In an earlier
pages, we examined how the fossil record clearly invalidates
the hypotheses of the Darwinist theory. We saw that the different
living groups in the fossil record emerged suddenly, and stayed
fixed for millions of years without undergoing any changes.
This great discovery of paleontology shows that living species
exist with no evolutionary processes behind them.
This fact was ignored for many years by paleontologists,
who kept hoping that imaginary "intermediate forms" would
one day be found. In the 1970s, some paleontologists accepted
that this was an unfounded hope and that the "gaps" in the
fossil record had to be accepted as a reality. However, because
these paleontologists were unable to relinquish the theory
of evolution, they tried to explain this reality by modifying
the theory. And so was born the "punctuated equilibrium"
model of evolution, which differs from neo-Darwinism in a
number of respects.
This model began to be vigorously promoted at
the start of the 1970s by the paleontologists Stephen Jay
Gould of Harvard University and Niles Eldredge of the American
Museum of Natural History. They summarized the evidence presented
by the fossil record as revealing two basic characteristics:
2. Sudden appearance
In order to explain these two facts within the
theory of evolution, Gould and Eldredge proposed that living
species came about not through a series of small changes,
as Darwin had maintained, but by sudden, large ones.
This theory was actually a
modified form of the "Hopeful Monster" theory
put forward by the German paleontologist Otto Schindewolf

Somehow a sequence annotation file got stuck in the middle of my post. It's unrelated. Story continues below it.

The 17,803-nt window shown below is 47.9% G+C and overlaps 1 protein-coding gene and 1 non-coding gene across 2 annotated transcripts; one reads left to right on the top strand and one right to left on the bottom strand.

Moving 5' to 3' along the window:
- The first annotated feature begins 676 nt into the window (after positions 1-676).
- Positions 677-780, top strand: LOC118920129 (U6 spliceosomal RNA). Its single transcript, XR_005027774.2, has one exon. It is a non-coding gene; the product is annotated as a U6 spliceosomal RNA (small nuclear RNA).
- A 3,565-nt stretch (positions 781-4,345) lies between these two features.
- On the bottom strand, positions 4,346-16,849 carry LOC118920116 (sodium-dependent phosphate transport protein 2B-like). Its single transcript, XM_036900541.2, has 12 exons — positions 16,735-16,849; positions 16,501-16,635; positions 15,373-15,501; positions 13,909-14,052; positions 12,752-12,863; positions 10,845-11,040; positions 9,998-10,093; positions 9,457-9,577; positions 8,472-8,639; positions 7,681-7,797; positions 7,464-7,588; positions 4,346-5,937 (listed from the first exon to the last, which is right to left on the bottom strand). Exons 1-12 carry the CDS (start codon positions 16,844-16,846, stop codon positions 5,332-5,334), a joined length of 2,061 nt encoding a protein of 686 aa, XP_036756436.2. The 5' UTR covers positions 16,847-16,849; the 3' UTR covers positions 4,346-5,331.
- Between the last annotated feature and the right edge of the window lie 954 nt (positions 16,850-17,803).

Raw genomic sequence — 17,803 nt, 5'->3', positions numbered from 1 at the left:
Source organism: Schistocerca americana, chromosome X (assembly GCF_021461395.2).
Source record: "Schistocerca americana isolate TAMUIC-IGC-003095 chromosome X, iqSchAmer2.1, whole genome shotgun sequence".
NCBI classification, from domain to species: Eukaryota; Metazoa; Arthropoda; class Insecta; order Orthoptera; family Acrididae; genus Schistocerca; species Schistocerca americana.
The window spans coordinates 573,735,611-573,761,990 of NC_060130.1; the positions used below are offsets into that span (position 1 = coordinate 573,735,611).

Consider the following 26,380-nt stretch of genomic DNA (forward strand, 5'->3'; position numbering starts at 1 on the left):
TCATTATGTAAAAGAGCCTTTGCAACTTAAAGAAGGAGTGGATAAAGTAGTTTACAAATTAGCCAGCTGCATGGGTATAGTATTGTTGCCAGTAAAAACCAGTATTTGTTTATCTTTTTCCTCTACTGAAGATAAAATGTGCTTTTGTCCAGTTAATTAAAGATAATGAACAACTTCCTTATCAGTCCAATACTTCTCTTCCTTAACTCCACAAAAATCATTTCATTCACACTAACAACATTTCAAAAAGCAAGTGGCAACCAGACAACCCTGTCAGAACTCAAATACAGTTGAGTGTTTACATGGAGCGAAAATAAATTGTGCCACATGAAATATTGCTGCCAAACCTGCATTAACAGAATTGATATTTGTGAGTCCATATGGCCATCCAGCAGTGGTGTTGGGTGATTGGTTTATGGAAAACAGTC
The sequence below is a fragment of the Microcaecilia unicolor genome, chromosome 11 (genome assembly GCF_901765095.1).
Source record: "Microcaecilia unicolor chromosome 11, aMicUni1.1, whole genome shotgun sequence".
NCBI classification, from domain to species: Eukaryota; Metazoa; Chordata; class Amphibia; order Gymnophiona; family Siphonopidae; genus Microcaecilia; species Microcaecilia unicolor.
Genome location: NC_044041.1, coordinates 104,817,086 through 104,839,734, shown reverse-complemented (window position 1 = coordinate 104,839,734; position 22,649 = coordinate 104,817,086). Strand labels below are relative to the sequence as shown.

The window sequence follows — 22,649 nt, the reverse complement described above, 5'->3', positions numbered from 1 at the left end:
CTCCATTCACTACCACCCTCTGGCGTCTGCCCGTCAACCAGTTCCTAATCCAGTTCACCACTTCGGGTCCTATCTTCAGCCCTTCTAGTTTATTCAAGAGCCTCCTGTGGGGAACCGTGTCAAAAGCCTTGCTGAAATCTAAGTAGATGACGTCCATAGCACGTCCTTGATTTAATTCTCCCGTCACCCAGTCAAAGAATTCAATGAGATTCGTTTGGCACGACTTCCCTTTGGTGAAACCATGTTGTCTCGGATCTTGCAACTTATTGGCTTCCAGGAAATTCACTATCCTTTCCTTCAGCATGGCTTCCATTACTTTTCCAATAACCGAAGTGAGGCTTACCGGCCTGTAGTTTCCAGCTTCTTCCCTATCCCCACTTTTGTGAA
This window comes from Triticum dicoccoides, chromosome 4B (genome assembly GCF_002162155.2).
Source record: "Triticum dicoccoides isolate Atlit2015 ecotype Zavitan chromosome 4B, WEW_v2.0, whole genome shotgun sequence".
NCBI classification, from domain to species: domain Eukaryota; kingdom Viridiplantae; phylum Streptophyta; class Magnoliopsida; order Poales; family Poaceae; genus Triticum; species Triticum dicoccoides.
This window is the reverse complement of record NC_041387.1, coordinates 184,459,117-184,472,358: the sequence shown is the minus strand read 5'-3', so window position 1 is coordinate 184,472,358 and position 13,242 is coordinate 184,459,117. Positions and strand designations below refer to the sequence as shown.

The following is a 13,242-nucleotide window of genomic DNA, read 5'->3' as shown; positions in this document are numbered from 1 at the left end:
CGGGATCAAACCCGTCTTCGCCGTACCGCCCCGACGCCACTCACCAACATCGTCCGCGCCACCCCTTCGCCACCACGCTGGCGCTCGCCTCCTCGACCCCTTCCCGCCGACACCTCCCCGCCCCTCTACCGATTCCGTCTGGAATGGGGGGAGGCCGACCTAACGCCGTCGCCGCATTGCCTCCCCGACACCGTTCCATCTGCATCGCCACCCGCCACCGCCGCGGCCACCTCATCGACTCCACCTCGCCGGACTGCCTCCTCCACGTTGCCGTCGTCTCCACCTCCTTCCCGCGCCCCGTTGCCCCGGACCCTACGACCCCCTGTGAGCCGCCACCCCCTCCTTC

in the 1930s. Schindewolf suggested that living things evolved
not, as neo-Darwinism had proposed, gradually over time through
small mutations, but suddenly through giant ones. When giving
examples of his theory, Schindewolf claimed that the first
bird in history had emerged from a reptile egg by a huge mutation-in
other words, through a giant, coincidental change in genetic
structure.173 According to this theory,
some land animals might have suddenly turned into giant whales
through a comprehensive change that they underwent. This fantastic
theory of Schindewolf's was taken up and defended by the Berkeley
University geneticist Richard Goldschmidt. But the theory
was so inconsistent that it was quickly abandoned.
The factor that obliged Gould
and Eldredge to embrace this theory again was, as we have
already established, that the fossil record is at odds with
the Darwinistic notion of step by step evolution through minor
changes. The fact of stasis and sudden emergence in the record
was so empirically well supported that they had to resort
to a more refined version of the "hopeful monster" theory
again to explain the situation. Gould's famous article "Return
of the Hopeful Monster" was a statement of this obligatory
Gould and Eldredge did not just repeat Schindewolf's
fantastic theory, of course. In order to give the theory a
"scientific" appearance, they tried to develop some kind of
mechanism for these sudden evolutionary leaps. (The interesting
term, "punctuated equilibrium," they chose for this theory
is a sign of this struggle to give it a scientific veneer.)
In the years that followed, Gould and Eldredge's theory was
taken up and expanded by some other paleontologists. However,
the punctuated equilibrium theory of evolution was based on
even more contradictions and inconsistencies than the neo-Darwinist
theory of evolution.
Jay Gould, "Evolution's Erratic Pace," Natural History,
vol. 86, May 1977, p. 14.
173 Stephen M. Stanley, Macroevolution:
Pattern and Process, W. H. Freeman and Co., San Francisco,
1979, pp. 35, 159.
174 S. J. Gould, "Return of the Hopeful
Monster," The Panda's Thumb, W. W. Norton Co., New
York, 1980, pp. 186-193.